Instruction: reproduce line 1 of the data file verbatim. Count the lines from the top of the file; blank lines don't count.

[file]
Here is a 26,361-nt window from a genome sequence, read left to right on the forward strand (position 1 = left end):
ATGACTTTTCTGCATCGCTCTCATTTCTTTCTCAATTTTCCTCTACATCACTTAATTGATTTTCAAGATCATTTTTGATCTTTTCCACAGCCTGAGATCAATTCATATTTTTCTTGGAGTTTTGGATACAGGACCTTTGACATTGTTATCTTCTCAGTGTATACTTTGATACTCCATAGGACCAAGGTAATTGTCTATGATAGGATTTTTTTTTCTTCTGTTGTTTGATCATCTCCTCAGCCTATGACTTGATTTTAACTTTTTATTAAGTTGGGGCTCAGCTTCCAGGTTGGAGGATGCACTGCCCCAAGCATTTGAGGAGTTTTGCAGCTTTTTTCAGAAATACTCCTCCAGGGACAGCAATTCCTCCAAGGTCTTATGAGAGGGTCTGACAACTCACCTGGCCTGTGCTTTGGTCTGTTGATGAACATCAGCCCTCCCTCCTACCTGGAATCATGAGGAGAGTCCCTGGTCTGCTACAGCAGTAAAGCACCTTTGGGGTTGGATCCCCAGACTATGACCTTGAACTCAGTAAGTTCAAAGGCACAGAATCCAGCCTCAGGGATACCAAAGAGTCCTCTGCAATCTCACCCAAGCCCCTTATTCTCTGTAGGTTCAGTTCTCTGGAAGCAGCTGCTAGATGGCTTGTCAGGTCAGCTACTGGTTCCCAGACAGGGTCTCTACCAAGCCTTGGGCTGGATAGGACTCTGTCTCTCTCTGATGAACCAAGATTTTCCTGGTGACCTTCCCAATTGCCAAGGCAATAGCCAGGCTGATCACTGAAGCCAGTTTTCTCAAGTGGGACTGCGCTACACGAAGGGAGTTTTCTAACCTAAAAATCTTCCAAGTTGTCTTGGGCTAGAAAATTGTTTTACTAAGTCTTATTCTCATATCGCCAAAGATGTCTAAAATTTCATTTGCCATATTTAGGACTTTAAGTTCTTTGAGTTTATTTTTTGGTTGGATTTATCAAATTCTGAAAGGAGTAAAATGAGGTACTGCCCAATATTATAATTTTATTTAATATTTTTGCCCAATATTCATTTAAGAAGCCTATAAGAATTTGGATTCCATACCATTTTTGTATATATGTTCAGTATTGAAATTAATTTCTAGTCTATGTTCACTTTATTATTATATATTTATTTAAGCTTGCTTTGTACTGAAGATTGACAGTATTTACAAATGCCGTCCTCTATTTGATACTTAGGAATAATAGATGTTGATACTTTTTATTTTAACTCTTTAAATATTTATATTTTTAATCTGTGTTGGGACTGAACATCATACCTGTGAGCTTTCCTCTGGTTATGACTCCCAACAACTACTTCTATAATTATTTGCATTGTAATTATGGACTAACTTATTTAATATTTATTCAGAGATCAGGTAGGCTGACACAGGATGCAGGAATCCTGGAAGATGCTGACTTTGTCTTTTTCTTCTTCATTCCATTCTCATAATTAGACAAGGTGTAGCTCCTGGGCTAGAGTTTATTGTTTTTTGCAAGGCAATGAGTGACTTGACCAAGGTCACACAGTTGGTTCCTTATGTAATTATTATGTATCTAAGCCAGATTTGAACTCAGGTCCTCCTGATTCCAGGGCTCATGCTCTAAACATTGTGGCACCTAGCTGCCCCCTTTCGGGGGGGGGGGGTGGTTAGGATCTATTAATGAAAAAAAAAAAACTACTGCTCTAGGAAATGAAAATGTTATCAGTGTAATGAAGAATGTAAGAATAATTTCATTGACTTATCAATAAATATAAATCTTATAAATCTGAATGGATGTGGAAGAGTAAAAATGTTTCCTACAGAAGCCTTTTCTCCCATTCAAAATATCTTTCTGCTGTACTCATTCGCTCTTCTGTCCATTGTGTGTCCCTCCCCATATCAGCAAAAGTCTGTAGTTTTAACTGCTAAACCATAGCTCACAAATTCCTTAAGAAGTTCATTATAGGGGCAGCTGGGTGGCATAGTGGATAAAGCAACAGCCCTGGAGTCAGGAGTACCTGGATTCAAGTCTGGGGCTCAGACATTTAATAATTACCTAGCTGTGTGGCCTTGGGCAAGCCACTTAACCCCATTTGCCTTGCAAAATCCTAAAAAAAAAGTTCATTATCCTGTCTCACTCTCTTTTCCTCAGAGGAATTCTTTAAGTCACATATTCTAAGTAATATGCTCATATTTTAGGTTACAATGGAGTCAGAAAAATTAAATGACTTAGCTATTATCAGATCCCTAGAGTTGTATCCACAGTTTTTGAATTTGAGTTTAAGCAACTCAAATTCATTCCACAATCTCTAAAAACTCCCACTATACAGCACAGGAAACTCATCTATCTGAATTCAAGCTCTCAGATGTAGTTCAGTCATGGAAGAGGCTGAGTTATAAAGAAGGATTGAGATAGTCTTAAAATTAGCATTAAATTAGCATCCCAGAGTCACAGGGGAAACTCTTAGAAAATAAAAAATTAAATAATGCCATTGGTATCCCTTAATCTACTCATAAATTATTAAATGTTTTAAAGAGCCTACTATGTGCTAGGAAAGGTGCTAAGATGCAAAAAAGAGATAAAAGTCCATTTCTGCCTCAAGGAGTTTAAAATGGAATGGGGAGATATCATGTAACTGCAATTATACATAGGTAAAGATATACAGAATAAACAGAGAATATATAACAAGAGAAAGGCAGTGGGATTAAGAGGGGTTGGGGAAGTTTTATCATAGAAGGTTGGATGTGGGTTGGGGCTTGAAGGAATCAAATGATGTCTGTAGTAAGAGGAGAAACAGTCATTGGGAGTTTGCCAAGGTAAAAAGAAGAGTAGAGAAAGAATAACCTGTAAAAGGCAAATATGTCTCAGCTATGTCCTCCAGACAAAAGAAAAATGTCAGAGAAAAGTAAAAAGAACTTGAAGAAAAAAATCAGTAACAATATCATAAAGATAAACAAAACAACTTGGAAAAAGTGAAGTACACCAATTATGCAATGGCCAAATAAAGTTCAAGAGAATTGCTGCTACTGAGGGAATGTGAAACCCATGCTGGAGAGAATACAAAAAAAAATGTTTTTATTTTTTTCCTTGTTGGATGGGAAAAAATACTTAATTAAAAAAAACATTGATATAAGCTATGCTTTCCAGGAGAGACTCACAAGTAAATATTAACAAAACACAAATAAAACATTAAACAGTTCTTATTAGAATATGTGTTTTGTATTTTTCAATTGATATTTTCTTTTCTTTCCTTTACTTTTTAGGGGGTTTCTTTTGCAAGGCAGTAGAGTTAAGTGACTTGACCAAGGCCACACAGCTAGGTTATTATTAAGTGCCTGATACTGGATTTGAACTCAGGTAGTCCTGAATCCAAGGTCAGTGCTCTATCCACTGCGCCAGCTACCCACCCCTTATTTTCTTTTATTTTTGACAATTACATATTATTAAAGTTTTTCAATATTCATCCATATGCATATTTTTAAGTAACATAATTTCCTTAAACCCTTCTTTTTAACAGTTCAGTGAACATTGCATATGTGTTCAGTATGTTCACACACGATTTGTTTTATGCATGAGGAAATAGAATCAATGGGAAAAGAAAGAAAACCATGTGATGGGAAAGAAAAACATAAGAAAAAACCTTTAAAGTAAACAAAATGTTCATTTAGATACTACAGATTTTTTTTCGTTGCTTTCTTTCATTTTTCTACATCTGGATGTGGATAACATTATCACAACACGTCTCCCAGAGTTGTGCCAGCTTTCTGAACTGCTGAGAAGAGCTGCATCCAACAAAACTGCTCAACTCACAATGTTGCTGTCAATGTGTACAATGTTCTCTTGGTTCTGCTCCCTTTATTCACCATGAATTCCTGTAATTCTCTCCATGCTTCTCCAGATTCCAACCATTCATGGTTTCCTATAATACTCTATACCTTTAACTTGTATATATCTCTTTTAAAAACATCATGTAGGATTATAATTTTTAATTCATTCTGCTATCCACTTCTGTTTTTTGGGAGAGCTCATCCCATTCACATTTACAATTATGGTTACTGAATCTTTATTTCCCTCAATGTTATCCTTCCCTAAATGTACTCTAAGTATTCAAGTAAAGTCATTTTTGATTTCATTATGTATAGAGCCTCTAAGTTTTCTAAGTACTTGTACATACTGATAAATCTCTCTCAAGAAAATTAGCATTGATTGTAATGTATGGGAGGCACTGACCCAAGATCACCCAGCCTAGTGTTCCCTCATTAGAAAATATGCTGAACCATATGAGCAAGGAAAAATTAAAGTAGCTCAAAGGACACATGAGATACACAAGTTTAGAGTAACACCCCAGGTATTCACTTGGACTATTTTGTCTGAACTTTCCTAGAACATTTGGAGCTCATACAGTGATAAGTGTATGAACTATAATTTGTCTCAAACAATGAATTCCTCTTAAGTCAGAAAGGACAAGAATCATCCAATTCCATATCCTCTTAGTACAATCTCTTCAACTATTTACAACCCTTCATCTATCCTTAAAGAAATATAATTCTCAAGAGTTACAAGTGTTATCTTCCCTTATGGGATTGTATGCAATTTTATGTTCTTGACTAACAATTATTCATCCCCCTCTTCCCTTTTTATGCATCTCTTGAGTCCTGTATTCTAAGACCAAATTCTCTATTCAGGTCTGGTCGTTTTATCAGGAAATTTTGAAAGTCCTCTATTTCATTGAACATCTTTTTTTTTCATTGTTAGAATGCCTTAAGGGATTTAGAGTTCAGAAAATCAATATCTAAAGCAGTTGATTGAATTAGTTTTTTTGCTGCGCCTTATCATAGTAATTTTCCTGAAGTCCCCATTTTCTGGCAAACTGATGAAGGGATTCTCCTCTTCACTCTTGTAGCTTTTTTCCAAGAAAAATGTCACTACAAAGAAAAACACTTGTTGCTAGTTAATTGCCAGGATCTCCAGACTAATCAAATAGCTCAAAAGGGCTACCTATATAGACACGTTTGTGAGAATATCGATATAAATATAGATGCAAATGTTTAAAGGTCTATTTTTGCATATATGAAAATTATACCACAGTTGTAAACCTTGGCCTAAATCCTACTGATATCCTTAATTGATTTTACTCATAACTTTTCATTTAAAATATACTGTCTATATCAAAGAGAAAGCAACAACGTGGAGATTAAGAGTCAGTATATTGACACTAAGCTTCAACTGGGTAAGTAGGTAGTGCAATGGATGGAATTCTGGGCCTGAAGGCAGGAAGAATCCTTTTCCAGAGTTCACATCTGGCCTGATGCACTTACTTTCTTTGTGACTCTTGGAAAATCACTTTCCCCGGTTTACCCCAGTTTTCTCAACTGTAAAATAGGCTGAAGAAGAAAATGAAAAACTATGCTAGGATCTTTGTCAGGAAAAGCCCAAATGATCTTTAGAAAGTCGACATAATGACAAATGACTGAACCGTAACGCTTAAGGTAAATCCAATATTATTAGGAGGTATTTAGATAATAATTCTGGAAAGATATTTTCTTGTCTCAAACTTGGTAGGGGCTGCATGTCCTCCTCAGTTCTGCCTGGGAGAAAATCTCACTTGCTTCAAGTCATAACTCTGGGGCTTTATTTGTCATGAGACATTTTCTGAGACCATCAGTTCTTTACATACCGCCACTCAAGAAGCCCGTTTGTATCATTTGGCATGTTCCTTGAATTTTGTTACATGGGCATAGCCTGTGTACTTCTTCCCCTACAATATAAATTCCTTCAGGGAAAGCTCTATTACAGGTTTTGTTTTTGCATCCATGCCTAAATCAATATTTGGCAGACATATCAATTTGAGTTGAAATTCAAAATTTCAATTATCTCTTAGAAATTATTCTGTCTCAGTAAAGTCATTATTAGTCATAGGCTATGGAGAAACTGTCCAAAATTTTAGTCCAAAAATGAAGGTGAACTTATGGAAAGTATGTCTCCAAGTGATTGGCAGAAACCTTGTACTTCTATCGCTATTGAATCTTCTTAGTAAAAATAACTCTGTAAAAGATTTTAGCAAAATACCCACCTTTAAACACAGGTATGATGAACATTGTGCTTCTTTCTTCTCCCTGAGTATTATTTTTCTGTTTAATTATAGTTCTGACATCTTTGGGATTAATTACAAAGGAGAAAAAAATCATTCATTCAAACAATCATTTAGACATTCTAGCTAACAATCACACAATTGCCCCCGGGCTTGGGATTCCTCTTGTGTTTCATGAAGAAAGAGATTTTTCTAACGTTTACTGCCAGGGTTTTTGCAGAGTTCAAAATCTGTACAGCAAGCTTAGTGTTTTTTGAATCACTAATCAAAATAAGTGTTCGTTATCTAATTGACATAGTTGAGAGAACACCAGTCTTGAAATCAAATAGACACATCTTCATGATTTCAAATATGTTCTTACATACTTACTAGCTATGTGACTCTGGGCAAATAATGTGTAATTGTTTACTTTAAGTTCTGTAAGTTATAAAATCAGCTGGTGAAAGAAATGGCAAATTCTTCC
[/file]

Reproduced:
Here is a 26,361-nt window from a genome sequence, read left to right on the forward strand (position 1 = left end):